As in John 10:1-18, Jesus points out that His sheep hear Him – and ________- pay attention to what He says
Jesus ___________His sheep – individually and intimately – and still loves them
Jesus’ sheep _________Him – they believe what He declares, they do what He says, they go where He leads
Jesus’ sheep are given ____________life – a quality of life belonging to those adopted into God’s family
Security for His Sheep (John 10:29)
Jesus’ promise is in the strongest possible terms – they are given eternal life and they ______________perish
Jesus can guarantee this because He is the Creator with ___________over His creation – Colossians 1:15-17
Jesus can guarantee this because the Father is ___________than all and no one can take you away from Him
Romans 8:38-39 – “no one” includes _____________________creature or power
The nature of salvation ______________losing it – John 6:39, Jesus loses none the Father gives Him!
Salvation could be ___if it was dependent on you, but man is unrighteous and does not seek God on his own
Salvation is the _____of the Godhead who convicts, draws, regenerates and seals as He wills – John 1:12-13
Many _____to be Christians, but they do not hear and follow Christ & He does not know them (Mt. 7:21-23)
Jesus’ Declaration (John 10:30) Jesus the Father are different persons, but of unified __________
Jesus’ Question (John 10:32)
Jesus points back to His good works as _________of His claim, so which of these was a cause for stoning?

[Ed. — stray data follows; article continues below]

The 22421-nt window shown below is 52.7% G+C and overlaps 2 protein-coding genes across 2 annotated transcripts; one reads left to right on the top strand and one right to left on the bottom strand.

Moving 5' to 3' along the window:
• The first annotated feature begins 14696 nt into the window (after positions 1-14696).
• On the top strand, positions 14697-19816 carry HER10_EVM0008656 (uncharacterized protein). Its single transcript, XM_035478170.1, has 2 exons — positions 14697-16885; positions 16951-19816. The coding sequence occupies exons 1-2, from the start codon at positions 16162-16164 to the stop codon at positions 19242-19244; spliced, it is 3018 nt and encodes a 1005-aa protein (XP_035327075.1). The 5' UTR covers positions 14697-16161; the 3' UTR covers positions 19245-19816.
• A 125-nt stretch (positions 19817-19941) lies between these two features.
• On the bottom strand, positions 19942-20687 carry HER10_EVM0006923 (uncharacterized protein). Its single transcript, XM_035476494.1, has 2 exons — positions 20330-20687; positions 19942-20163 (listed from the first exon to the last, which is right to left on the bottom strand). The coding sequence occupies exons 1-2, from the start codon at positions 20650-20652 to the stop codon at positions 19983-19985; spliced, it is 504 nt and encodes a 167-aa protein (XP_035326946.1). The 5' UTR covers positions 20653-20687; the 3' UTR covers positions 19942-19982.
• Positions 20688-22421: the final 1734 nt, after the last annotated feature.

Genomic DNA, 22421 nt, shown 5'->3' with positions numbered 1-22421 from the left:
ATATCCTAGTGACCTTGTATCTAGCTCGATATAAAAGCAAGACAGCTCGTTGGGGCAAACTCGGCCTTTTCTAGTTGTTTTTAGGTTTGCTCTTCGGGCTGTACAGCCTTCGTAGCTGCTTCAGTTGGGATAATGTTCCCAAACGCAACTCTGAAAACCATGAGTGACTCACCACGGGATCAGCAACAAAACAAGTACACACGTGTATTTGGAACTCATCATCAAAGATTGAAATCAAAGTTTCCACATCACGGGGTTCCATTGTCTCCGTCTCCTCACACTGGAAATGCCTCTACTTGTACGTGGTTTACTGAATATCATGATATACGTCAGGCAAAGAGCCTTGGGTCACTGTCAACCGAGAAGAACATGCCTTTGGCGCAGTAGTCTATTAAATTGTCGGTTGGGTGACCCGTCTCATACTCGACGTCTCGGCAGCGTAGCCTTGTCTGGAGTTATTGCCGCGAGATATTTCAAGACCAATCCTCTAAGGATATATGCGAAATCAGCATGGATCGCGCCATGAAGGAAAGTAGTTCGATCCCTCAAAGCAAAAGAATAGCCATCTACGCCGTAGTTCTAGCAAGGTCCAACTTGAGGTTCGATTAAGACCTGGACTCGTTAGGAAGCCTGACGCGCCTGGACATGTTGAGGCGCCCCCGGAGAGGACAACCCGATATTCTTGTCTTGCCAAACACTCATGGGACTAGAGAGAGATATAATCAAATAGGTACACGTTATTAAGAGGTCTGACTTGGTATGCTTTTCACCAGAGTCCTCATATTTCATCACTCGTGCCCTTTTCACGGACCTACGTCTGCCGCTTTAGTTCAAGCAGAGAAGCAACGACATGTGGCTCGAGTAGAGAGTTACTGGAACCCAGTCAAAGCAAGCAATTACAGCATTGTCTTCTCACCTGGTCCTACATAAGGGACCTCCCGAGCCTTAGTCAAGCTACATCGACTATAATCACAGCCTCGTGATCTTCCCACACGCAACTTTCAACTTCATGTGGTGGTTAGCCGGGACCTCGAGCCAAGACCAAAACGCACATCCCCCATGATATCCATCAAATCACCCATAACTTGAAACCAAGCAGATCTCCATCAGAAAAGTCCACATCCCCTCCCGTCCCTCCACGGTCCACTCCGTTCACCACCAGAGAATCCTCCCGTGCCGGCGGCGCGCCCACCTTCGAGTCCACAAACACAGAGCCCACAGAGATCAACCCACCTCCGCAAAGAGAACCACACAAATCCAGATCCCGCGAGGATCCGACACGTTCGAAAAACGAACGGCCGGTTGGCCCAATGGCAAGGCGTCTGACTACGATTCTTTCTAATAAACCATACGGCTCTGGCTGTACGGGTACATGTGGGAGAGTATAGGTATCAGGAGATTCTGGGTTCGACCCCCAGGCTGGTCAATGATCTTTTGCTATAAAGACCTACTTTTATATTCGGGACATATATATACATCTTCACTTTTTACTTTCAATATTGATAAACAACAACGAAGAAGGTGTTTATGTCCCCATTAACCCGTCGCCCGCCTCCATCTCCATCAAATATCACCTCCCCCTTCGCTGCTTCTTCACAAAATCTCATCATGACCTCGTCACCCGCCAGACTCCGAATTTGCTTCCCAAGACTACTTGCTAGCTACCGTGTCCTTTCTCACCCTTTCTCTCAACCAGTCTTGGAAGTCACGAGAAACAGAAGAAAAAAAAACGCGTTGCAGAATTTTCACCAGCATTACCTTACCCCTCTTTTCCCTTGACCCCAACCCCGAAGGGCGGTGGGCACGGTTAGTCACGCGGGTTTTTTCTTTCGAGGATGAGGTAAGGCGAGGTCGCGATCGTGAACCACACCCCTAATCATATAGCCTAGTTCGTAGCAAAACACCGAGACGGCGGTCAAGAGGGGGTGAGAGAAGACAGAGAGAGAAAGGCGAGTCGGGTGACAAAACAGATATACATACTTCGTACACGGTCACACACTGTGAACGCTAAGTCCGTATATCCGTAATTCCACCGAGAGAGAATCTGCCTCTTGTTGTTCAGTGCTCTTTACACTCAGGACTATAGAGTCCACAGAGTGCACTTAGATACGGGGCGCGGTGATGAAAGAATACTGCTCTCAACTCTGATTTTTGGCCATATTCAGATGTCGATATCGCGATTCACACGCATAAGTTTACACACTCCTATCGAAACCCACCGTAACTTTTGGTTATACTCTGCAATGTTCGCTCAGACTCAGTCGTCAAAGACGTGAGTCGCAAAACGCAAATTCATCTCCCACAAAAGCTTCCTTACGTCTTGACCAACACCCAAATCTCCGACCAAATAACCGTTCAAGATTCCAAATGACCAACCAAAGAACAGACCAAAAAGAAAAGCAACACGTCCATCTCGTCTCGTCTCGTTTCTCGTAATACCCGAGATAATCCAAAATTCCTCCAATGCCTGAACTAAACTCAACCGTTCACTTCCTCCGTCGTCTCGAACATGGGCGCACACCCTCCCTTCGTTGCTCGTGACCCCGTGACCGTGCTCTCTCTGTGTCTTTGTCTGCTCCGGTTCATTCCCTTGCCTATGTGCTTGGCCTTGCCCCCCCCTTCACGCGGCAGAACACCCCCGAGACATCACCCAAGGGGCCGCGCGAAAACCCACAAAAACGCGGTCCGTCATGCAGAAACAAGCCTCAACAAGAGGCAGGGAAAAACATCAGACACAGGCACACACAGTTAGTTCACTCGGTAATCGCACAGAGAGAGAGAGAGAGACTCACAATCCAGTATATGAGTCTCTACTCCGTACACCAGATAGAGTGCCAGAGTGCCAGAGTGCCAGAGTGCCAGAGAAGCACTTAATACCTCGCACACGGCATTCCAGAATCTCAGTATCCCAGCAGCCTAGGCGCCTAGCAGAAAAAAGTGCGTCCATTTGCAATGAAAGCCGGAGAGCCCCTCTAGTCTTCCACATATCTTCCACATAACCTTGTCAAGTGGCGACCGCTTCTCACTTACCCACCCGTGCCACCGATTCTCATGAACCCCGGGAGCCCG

Their Accusation (John 10:33)
They _____________His miracles & considered Him to be just a man making blasphemous claims of deity
Jesus’ Defense by His Person and Purpose (John 10:34-36)
Jesus cites Psalm 82:6 in which the judges of Israel _________God in the theocracy – but will be judged too
God called them “gods” because they received ________________and represented Him
Jesus also received God’s word, was sanctified and sent by Him, and represented Him – a ________position
Jesus’ Defense by His Works (John 10:37-38)
Jesus points to His _______________are the proof of His claims, and He invites them to believe
Their Response (John 10: 39)
They attempt to seize Him for _____________instead of immediate stoning, but Jesus eludes them
The Response of Others (John 10:40-42)
Jesus goes to Bethany, beyond the Jordan (~ 50 miles NE) where many came ___________John’s testimony
Jesus’ sheep hear and follow Him, and Jesus knows them. They are __________in the shepherd’s hands
Parents, you are responsible to apply God’s Word to your children’s lives. Here is some help. Young Children – draw a picture about something you hear during the sermon. Explain your picture(s) to your parents at lunch. Older Children – Do one or more of the following: 1) Count how many times the words “sheep” and “shepherd” are said. 2) Discuss with your parents what it means to be safe in Jesus’ hands.
THINK ABOUT IT!
Questions to consider in discussing the sermon with others. What is the background for the Feast of Dedication? What do the Jews who confront Jesus want from Him? Why? Why wouldn’t Jesus give them a direct answer now? How had Jesus answered their question previously? Why wouldn’t they believe Him? What are the characteristics of Jesus’ sheep? What benefits does Jesus give to His sheep? What security does Jesus give to His sheep? What is that security based in? Can a person lose their salvation? Why or why not? What is an apostate? Are you one of Jesus’ sheep? Why or why not? What is your personal response to the security of the believer? Will this knowledge change the way you live in anyway? Why or why not? What are some of the theological implications of Jesus statement, “I and the Father are one.” What is the response of the Jews to Jesus’ declaration? Why does Jesus point out His works to them in verse 32? What is their response? What is Jesus’ defense to their accusation? Why was their accusation false? What hope does Jesus still offer them? What is their response? How did other people respond?